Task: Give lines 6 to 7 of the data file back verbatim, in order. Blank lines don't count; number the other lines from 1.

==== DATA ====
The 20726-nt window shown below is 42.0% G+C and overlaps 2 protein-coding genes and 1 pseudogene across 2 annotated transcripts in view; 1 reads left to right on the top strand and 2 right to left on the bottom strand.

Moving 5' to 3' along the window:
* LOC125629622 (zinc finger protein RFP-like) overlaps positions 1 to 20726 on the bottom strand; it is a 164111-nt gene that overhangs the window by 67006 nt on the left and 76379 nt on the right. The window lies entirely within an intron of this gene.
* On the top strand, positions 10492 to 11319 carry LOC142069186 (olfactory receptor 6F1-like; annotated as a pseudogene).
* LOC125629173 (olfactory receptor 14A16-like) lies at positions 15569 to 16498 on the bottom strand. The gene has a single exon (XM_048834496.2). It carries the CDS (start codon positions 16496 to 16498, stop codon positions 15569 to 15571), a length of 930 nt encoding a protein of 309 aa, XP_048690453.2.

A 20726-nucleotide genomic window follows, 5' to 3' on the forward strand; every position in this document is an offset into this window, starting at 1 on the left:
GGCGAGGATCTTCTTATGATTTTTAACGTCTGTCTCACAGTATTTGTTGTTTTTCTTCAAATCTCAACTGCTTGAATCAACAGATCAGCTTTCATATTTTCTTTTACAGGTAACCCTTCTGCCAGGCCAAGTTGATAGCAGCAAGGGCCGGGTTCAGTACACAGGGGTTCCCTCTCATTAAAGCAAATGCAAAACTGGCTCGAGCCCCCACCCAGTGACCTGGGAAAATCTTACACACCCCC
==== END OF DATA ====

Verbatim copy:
A 20726-nucleotide genomic window follows, 5' to 3' on the forward strand; every position in this document is an offset into this window, starting at 1 on the left:
GGCGAGGATCTTCTTATGATTTTTAACGTCTGTCTCACAGTATTTGTTGTTTTTCTTCAAATCTCAACTGCTTGAATCAACAGATCAGCTTTCATATTTTCTTTTACAGGTAACCCTTCTGCCAGGCCAAGTTGATAGCAGCAAGGGCCGGGTTCAGTACACAGGGGTTCCCTCTCATTAAAGCAAATGCAAAACTGGCTCGAGCCCCCACCCAGTGACCTGGGAAAATCTTACACACCCCC